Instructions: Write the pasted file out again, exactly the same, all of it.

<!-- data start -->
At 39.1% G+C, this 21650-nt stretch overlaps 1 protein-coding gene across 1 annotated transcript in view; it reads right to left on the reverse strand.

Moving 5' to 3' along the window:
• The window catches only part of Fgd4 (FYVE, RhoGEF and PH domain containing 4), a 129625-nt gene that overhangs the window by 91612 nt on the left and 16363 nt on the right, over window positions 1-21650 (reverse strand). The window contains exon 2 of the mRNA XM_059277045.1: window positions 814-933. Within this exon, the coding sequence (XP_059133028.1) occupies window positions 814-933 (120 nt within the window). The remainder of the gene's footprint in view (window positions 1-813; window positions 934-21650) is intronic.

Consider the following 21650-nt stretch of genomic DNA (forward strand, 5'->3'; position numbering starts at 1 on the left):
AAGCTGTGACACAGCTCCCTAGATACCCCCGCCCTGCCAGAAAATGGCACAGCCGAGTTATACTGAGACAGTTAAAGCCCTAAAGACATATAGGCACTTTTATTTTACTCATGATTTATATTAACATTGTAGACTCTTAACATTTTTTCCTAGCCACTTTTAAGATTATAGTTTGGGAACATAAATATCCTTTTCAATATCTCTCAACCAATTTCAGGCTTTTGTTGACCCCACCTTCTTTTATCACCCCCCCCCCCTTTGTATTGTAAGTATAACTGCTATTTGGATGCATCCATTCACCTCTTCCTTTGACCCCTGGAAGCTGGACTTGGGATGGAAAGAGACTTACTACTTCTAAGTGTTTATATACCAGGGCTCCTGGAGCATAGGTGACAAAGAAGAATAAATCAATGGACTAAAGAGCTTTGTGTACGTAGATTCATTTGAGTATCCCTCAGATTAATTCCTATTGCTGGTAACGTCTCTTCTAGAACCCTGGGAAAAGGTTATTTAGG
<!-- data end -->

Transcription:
At 39.1% G+C, this 21650-nt stretch overlaps 1 protein-coding gene across 1 annotated transcript in view; it reads right to left on the reverse strand.

Moving 5' to 3' along the window:
• The window catches only part of Fgd4 (FYVE, RhoGEF and PH domain containing 4), a 129625-nt gene that overhangs the window by 91612 nt on the left and 16363 nt on the right, over window positions 1-21650 (reverse strand). The window contains exon 2 of the mRNA XM_059277045.1: window positions 814-933. Within this exon, the coding sequence (XP_059133028.1) occupies window positions 814-933 (120 nt within the window). The remainder of the gene's footprint in view (window positions 1-813; window positions 934-21650) is intronic.

Consider the following 21650-nt stretch of genomic DNA (forward strand, 5'->3'; position numbering starts at 1 on the left):
AAGCTGTGACACAGCTCCCTAGATACCCCCGCCCTGCCAGAAAATGGCACAGCCGAGTTATACTGAGACAGTTAAAGCCCTAAAGACATATAGGCACTTTTATTTTACTCATGATTTATATTAACATTGTAGACTCTTAACATTTTTTCCTAGCCACTTTTAAGATTATAGTTTGGGAACATAAATATCCTTTTCAATATCTCTCAACCAATTTCAGGCTTTTGTTGACCCCACCTTCTTTTATCACCCCCCCCCCCTTTGTATTGTAAGTATAACTGCTATTTGGATGCATCCATTCACCTCTTCCTTTGACCCCTGGAAGCTGGACTTGGGATGGAAAGAGACTTACTACTTCTAAGTGTTTATATACCAGGGCTCCTGGAGCATAGGTGACAAAGAAGAATAAATCAATGGACTAAAGAGCTTTGTGTACGTAGATTCATTTGAGTATCCCTCAGATTAATTCCTATTGCTGGTAACGTCTCTTCTAGAACCCTGGGAAAAGGTTATTTAGG